I went into the mill for the job. I had no illusions that the workers needed me. They already had a union, they didn’t need me to do that for them. Only a fool could ignore the reality of the times: there were grave limitations on what you could do in the working class. We knew this was not the period when great struggles were going to take place, when radicals could step in and play a leading role.
There were many things I missed about life in the mill after I left it, but I particularly remember four-handed pinochle. For years I have wished I could find a game like it. Four-handed pinochle, also known as Polish pinochle, was my favorite card game, and I never again met anybody who played it. I did not much care for the traditional three-handed game. My friends on the maintenance welding crew and I would play Polish pinochle every day at lunch, and then try to sneak out a little early on the day shift to play some more.
The main social event in mill life was the retirement party. This affair, which came along about once a month, was the only place where black and white workers socialized with each other off the job. They were always stag events, and the formula was always the same: K, C, and B — kielbasa, chicken and beef — with sauerkraut and potatoes, lots of beer and whiskey, and a craps game. The parties would often go on for ten or twelve hours.
Once a month I would play a regular poker game with some friends, all of them from the mill except for one guy who ran a funeral home. He would carp constantly about what penicillin was doing to his business. Penicillin was new in those clays, and winter — pneumonia season — was always good for business. It occurred to me, listening to him complain, that death is a commodity like everything else in this country. I told him, “Don’t worry, you‘re still in a growth business. You’lI get ‘em in the end.” He said, “But I might not be around to take advantage of it.”
I loved to play Chicago-style slow-pitch softball, the kind that uses the extra-large ball, but the mill was such an all-consuming environment that hardly anyone had any urge to play left in them after a shift. Your only real agenda once you got out of there, besides stopping for a drink at your favorite tavern, was to get the hell home. The union’s softball team was mostly populated by upper-level workers and white-collar types who could spare the energy.
There were stranger hobbies in the house than anything I had been aware of before. One of my fellow welders in the maintenance department, a Norwegian, had been one of the “premature anti-fascists” who went to Spain to fight for the Loyalists during the Civil War. He told me he regretted nothing about going to Spain, but he was not interested in politics any more. Whether it was the witchhunt that did it to him or the attraction of earthier pleasures, I never found out for sure. He made a few attempts to convert me to his new cause, which was pornography. I guess he was on the cutting edge, in the sense that he was anticipating the sexual revolution by about fifteen years. You could say he was a premature pornographer.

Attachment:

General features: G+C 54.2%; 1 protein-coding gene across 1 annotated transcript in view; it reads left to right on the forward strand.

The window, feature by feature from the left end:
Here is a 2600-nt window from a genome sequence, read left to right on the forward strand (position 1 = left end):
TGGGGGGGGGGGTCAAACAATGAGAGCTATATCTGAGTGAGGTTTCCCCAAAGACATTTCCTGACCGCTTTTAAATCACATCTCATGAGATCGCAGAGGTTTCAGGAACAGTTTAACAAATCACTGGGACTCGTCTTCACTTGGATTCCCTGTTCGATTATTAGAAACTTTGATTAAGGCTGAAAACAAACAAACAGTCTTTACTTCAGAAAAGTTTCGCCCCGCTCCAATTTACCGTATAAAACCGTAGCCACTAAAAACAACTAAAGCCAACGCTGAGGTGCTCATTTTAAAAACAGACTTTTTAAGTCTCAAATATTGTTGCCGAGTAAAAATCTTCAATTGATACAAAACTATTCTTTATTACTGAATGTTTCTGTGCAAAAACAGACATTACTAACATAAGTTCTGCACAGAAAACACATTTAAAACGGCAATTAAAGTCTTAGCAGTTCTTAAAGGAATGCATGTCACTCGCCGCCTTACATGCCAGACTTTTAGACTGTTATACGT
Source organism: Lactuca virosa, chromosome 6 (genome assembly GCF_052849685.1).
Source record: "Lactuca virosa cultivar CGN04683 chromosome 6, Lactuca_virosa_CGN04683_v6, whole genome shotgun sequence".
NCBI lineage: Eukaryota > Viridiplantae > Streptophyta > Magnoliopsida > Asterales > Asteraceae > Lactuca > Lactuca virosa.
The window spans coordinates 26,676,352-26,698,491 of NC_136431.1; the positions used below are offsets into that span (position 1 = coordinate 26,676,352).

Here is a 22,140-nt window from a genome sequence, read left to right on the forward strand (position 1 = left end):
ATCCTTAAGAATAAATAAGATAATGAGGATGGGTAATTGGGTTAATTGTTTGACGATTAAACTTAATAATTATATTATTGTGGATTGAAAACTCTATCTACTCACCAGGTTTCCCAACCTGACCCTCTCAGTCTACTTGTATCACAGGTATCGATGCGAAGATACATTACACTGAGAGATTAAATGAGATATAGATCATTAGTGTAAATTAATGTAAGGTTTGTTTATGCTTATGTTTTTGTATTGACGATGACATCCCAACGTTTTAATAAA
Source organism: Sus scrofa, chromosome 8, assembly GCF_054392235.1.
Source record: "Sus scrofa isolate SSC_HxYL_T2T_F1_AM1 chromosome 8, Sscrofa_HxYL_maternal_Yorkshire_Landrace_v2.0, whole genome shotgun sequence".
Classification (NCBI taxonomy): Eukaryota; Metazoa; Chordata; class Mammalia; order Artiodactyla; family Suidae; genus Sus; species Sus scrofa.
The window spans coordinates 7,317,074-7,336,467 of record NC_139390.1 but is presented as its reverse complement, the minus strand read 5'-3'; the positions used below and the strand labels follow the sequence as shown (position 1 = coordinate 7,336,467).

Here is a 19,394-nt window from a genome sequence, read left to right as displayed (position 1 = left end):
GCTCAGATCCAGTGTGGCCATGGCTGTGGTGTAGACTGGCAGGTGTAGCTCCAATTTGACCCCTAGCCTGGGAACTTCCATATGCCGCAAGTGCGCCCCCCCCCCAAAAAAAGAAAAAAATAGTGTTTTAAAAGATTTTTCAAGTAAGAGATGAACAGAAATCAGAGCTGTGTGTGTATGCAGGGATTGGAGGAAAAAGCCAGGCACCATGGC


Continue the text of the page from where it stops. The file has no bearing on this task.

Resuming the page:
My own main concern, off the job, was to help lead a small circle called the American Socialist Club. We were trying to fight McCarthyism, speak up for the black civil rights movement that was beginning to take shape, and get a dialogue going with other radicals. It was one of the early efforts, in a period that was increasingly frustrating for leftists, to regroup and plant the seeds for a comeback. Most of us came from the ranks of the Socialist Workers Party, a small group inspired by the Russian revolution and its leaders, V.I. Lenin and Leon Trotsky.
The SWP had had its heroic years — it led the 1934 Minneapolis Teamsters strike, one of the key steps toward creating a militant labor movement in the United States, and many of its leaders had served prison terms under the Smith Act. But by the early 1950s it had became a marginalized band of die-hards — caretakers, not cultivators, of the revolutionary idea. Many of its younger leaders and labor union representatives in the Midwest had left in protest against the passive, sterile thinking that had overtaken the once-proud party.
The way things were going, we thought, revolution was clearly on the back burner (if it was on the stove at all), and our best hope was in more modest projects: educating people, laying new groundwork, and defending the integrity of the socialist vision. To do that, we published a magazine called The American Socialist. The editor, Bert Cochran, was a United Auto Workers representative and a leading SWP theoretician with a lot of credibility in labor. Another editor was Harry Braverman, a self-educated sheet-metal worker closer to my own age. He had become a noted scholar of American history; later he wrote Labor and Monopoly Capital, an influential Marxist account of the labor process.